STAMFORD – David Tunick arrived in Stamford Harbor on his sailboat on Wednesday after a voyage of around eight weeks across the Atlantic Ocean.

Tunick had previously sailed his boat, Night Watch, from Connecticut to England about two decades ago. This summer, the 78-year-old brought him back from Spain. On both trips, he traveled alone.

Tunick, a New York art gallery owner who lives in the Shippan neighborhood of Stamford, prepared for his recent trip by seeing a number of medical specialists and even having his gallbladder removed.

Reflecting on his trip, Tunick thought of the line from Charles Dickens’ “A Tale of Two Cities”: “It was the best of times, it was the worst of times.”

“I have never seen such a cascade of equipment failures at one time or another – the generator, the engine, the autopilots, the communication system, the whole electrical system,” said Tunick, who sails offshore for over 40 years. years.

While Tunick said he had hoped to sail from Spain straight to Stamford, he ended up stopping at two ports to carry out repairs. He said he also received advice virtually from his fellow sailors.

“It just came back to me once again how really tight-knit the sailing community is in supporting each other, the people who do this stuff,” he said. “I was in contact with people by email and by text, very, very occasionally by phone. … In the end, I really had a team ashore.

Tunick had planned to leave La Coruña, Spain, at the end of May. But he said Night Watch needed a few more days of work before he was ready to go.

Everything seemed ready to go on June 4.

“I get on the boat, I literally hit the ignition button and the engine won’t start,” Tunick said. “It turned out there was sea water in the engine.”

A week later the problem was solved and Tunick was on his way southwest. As he cruised the shipping lanes along the coast, the winds turned into a gale. His direction got stuck and he said he ended up in northern Spain.

“The boat gets hammered by the waves every few seconds,” Tunick said. “But the boat handles it beautifully.”

Tunick has owned Night Watch – a ship designed by Sparkman & Stephens, built by Abeking & Rasmussen – for almost 40 years.

About two days later, the tide turned. Tunick eventually made it to Horta on the island of Faial, which is part of the Azores. But her steering again got stuck in port.

In the days when the steering needed repair, Tunick spent time in Horta – a town he described as “one of those legendary ports” for sailors.

On the next leg of his journey, he said he got caught in the Bermuda High, a high-pressure system.

“I couldn’t move the boat because there was no wind,” Tunick said. “I mean the jellyfish were literally swimming past me faster than Night Watch could move.”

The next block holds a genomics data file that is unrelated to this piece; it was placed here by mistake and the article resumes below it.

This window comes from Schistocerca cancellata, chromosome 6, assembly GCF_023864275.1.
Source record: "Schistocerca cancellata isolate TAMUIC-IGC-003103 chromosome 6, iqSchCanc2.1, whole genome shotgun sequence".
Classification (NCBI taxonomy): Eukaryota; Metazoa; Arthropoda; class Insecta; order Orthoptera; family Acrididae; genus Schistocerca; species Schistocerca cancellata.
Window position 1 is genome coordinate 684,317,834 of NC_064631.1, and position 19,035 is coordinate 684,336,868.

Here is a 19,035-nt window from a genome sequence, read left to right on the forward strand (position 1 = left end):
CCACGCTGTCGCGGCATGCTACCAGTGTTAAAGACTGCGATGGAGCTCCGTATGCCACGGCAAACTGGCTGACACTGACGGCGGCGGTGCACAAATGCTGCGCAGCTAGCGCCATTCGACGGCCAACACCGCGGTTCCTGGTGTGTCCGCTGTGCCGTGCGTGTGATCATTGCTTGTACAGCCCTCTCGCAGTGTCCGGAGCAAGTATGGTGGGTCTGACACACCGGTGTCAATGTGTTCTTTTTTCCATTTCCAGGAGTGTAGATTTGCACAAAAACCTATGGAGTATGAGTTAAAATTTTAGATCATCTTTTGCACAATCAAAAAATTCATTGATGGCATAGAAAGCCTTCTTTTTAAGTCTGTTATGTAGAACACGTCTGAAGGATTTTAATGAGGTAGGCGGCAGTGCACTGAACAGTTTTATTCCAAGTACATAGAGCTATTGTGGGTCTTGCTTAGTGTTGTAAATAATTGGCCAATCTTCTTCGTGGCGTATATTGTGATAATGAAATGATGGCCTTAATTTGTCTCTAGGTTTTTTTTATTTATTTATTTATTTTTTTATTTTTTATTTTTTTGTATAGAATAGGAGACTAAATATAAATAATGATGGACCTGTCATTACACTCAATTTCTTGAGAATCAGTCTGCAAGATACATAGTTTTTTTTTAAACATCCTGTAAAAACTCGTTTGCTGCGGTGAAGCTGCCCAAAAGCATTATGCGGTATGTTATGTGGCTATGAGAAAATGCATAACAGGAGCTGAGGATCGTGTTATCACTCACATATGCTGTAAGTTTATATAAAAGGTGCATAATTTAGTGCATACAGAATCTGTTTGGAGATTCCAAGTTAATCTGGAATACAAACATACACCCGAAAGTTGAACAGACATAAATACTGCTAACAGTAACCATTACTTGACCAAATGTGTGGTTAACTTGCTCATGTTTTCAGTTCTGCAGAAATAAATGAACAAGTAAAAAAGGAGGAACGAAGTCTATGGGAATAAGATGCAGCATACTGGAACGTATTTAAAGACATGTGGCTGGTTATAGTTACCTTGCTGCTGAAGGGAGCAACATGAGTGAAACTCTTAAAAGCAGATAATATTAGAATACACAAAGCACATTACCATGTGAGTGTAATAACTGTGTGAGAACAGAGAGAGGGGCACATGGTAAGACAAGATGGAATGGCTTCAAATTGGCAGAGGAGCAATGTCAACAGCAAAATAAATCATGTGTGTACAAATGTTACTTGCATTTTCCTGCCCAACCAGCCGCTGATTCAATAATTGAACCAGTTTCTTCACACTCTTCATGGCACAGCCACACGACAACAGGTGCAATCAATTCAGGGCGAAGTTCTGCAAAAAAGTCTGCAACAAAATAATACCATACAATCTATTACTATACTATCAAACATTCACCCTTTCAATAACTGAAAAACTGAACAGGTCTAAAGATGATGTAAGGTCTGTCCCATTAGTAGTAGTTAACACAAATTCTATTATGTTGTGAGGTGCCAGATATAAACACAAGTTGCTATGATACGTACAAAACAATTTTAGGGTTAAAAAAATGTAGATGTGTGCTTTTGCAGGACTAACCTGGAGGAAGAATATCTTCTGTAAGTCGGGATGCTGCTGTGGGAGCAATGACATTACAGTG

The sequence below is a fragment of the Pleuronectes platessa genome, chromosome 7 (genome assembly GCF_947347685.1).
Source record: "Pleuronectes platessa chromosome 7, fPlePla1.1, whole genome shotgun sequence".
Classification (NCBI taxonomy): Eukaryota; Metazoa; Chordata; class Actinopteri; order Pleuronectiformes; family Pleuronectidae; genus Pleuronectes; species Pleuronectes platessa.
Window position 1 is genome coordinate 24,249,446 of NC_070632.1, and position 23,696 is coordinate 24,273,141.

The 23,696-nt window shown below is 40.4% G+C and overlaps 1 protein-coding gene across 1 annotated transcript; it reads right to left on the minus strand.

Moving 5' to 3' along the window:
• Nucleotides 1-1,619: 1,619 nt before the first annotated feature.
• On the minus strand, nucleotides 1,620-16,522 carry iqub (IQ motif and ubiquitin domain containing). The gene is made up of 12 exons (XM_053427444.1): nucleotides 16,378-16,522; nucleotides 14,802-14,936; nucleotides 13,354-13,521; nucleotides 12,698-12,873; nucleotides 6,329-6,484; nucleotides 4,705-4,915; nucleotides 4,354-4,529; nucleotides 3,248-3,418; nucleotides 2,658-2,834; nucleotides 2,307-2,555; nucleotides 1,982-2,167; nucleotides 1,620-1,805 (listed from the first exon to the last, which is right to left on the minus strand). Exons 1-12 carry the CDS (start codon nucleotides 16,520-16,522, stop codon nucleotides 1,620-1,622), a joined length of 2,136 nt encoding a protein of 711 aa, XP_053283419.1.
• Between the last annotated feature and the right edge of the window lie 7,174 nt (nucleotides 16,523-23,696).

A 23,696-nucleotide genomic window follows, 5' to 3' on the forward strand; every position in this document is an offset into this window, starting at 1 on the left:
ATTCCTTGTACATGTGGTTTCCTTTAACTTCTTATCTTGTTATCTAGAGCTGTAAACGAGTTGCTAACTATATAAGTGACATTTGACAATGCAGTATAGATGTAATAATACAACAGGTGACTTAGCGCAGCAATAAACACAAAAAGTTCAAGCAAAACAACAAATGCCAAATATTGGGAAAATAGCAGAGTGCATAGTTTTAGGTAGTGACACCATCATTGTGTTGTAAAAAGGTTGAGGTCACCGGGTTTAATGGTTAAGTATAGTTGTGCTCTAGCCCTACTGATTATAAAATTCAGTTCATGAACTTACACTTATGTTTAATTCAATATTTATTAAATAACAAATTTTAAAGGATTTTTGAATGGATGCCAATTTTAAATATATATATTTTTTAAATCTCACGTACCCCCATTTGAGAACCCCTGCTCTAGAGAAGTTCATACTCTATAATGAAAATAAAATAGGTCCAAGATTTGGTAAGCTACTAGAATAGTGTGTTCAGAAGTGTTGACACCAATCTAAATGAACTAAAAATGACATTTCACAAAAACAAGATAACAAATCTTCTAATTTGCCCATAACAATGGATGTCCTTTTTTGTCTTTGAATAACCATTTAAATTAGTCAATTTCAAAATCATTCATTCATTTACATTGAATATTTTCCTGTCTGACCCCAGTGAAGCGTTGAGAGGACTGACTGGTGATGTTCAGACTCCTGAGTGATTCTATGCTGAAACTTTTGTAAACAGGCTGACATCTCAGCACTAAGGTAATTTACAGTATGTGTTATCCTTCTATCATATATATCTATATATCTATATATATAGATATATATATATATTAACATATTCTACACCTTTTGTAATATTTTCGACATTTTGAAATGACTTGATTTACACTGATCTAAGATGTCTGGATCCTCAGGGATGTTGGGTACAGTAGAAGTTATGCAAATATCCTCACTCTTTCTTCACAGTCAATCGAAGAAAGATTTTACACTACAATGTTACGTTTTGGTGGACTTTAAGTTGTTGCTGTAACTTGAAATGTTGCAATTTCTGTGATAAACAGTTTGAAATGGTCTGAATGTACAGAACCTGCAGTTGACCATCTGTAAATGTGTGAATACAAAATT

Meanwhile, the sun was beating down on his boat.

“It was too hot to go out in the sun during the day,” Tunick said. “So I would go out on deck to do what I had to do every morning just before dawn when there was some light…and the same thing at night just before dusk.”

The cabin below deck offered little relief, the sun heating Night Watch’s aluminum hull. Sometimes he lost power.

He said he thought about those times, “Well, if Columbus did it, I can do it.”

Tunick said he lost about 20 pounds on his trip, which he attributed in part to losing his sweet tooth. He had stocked up on chocolate bars, M&Ms and chocolate milk, but he never touched them.

It took about four weeks instead of two as planned, but it finally arrived in Bermuda – with its engine, generator and autopilot systems failing.

Tunick said he invested his “heart, soul and hard-earned money” in his boat for about four years in preparation for his trip.

“But you can’t be sure of everything,” he said. “You just have to be ready when things go wrong.”

After a week in St. George’s, Bermuda, he headed northwest with everything fixed. But then his boat’s batteries began to overcharge. Afraid of a fire, Tunick packed a bag of essentials in case he had to abandon ship.

One day, Tunick was standing at his chart table when an “asynchronous” wave hit the boat, knocking him to the other side of the cabin. He hit a piece of metal and injured his ribs, arm and hand.

When he finally arrived in Stamford Harbor on Wednesday afternoon, members of the Stamford Yacht Club and young sailors were there to meet him.

Tunick recalled that at one point someone handed him a glass of champagne. After drinking it, he went home and fell asleep.

“It was just – I have to say – very emotional for me and very, very happy and a wonderful reception,” Tunick said. “I love the sound of Long Island. I love Stamford. …I love sailing out of here. I love all the places you can go in the Sound. You can be alone, wet alone, go swimming. You can be with other boats. You can be with friends. It’s just awesome.

[email protected]